Just before you arrive at Scenic Beach State Park in Seabeck, a narrow, dirt-and-gravel road winds through the heavily wooded shoreline until it delivers you to the door of Jill and Mike Spieker’s beachfront home.
The elegant, two-story house is graced by a large garage built to accommodate two cars and a boat. The deep-green and dark-wood exterior is a perfect complement to the wooded lot, while generous windows give a front-to-back view through the house. Even from the oversized front door there is a clear view of the water that stretches out to the majestic backdrop of the Olympics.
“Ultimately, we wanted a place on the water,” Jill said. “We bought this with a vision of retiring.”
The Spiekers maintained it as a well-loved summer home while their daughters finished school. Then, three years ago, the couple sat down with Jim Way, of Pristine Homes, to explore their ideas for transforming the house into a spacious, year-round retirement home.
The property offered a number of building challenges. The lot is long but extremely narrow, stretching back for 3 acres that span both sides of the road, yet it is only 75 feet across and has neighbors close on both sides. Updated building regulations also required some creative design work, as the original footprint of the house was too close to the shore.
The project finally hit its stride in March 2011 and the couple moved in to the new 3,000-square-foot space in October 2012.
The house combines elements of typical Northwest design — dark greens and browns, stone, rough-hewn cedar siding recycled from the original cabin — with a decidedly modern sensibility. The lines inside and out are spare and clean, from the deep-brown concrete floor to the sleek, built-in gas fireplace in the living room.
The first floor utilizes a great room design, with the living, dining and kitchen areas spanning the back of the house, all commanding nearly unobstructed views of the water and Olympic Mountains just across the way, thanks to a wall of windows and wide French doors.
In the kitchen, two wide, granite-top islands offer plenty of workspace and casual seating. The cabinets are plentiful, with polished dark-wood finish and minimalist, brushed-metal pulls. A massive, stainless steel refrigerator is recessed along one wall, and a long countertop along the far wall offers more workspace.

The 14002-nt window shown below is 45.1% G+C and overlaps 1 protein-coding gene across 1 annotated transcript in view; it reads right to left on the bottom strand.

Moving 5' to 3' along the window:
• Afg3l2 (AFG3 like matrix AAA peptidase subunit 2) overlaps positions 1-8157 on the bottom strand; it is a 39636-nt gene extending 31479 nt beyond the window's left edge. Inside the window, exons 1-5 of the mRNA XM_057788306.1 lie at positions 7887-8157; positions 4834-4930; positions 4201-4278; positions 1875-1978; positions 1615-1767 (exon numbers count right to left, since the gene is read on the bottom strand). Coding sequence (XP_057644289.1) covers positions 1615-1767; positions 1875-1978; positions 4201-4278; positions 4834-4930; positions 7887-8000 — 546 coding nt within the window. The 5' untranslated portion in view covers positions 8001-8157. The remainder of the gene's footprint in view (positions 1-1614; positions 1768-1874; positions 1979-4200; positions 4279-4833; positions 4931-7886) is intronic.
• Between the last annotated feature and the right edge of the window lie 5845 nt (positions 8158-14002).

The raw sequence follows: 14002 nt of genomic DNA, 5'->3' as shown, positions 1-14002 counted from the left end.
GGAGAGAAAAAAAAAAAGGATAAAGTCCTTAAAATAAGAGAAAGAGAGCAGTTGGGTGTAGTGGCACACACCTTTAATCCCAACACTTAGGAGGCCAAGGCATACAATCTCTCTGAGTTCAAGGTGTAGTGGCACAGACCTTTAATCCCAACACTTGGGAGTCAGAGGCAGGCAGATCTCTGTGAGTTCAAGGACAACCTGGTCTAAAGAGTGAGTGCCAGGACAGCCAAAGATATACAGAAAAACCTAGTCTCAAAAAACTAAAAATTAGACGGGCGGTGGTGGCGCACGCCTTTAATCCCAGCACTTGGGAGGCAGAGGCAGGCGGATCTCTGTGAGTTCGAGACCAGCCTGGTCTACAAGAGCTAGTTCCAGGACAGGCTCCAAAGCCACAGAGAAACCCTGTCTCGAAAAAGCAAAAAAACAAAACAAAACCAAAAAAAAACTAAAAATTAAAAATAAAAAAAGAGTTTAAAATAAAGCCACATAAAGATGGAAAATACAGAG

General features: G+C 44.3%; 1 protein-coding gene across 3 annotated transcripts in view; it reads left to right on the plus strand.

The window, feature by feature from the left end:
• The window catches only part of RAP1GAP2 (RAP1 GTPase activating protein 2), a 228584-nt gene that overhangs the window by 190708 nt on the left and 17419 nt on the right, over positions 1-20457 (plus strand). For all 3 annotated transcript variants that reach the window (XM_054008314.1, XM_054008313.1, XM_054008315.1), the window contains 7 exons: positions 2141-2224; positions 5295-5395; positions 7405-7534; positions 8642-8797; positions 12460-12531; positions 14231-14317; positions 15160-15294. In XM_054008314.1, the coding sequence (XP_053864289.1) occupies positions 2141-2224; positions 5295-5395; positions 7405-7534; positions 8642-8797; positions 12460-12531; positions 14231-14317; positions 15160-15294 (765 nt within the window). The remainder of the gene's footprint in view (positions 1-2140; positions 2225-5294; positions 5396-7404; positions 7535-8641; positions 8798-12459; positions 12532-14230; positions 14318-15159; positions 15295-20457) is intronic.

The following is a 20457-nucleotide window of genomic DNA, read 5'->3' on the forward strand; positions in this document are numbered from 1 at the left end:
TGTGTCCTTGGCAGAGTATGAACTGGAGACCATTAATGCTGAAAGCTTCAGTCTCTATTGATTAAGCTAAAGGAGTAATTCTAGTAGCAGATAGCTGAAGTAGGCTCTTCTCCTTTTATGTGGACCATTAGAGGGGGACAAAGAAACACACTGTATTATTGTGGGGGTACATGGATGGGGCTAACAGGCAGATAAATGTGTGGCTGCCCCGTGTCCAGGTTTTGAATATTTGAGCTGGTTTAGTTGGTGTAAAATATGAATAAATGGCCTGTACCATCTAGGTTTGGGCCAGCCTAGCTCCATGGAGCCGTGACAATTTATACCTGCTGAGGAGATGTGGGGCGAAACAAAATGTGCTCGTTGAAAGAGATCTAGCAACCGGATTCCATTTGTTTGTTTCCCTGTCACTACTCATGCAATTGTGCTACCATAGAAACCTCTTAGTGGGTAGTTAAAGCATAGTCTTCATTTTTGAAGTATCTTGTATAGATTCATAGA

One interesting feature of the kitchen is the lack of an oven. For Jill, this was a deliberate choice in order to maximize storage space, since the couple doesn’t have a need for a large oven very often. However, they made sure to plan the cabinet space so that one could be added later if need be. For cooking, they use a range top that is a combination of gas burners and a griddle, as well as a built-in convection microwave.
The wide spaces and concrete flooring with built-in radiant heat provide a definite sense of style. But these elements, and others, were also part of the Spiekers’ forward-thinking to getting older and their desire to create spaces that would accommodate them long into their retirement.
A guest room with a full bathroom and a powder room — which features a stunning sink with a counter of cherry and a raised, black-granite basin topped by a handmade stained glass mirror (a gift from their daughter) — complete the living areas on the first floor. A hallway leads to the roughed-in elevator shaft and the covered breezeway to the garage.
A wide staircase, made from steps hewn from a single maple tree and flanked by steel and wire railings, leads up to the second floor. Here, the feeling of openness continues, with plentiful windows and a cathedral ceiling. An office complete with a full bathroom, so that it can double as a guest room in the future, is just off the top of the steps. The master bedroom, featuring travertine tile flooring, is to the left.
The oversized master bedroom closet features a generous number of custom built-in shelves and drawers.
“We always lived in houses that had small master closets,” Jill said.
The master bathroom is also spacious, with granite-topped sinks as well as a walk-in shower made of marble and glass tile detailing. The shower includes two shower heads, one standard and one that can be removed and used by hand, another feature added for the couple’s future needs.
A second deck spans the back of the house on this story also, with three access points to the outside and more unobstructed water views.
Numerous details throughout the home add to its Northwest beauty, including roughhewn granite rocks flanking the entryway; ceiling fans with elegantly curved wooden blades; distinctive, modern lighting fixtures; tall, wood-and-glass doors on the second floor rooms; and custom concrete floors.
“I don’t like carpet,” Jill said, adding that time spent living in Italy during Mike’s naval career helped her really appreciate the look of tile flooring throughout a home. The concrete flooring is a modern take on that look.
A waterfront house would not be complete without access to the water. A wooden staircase leads down the slope to the property’s small boat house and to the sliver of beach the Spiekers call their own.
Though their neighbors are close, there is a definite sense here of tranquil isolation. Their most frequent visitors are of the eagle or deer variety, with only the occasional boat going by on the water or a fellow beachcomber spied down the beach. In short, it’s an ideal home for a relaxing retirement. And, thanks to their thoughtful planning for the future, a home the Spiekers can enjoy for years to come.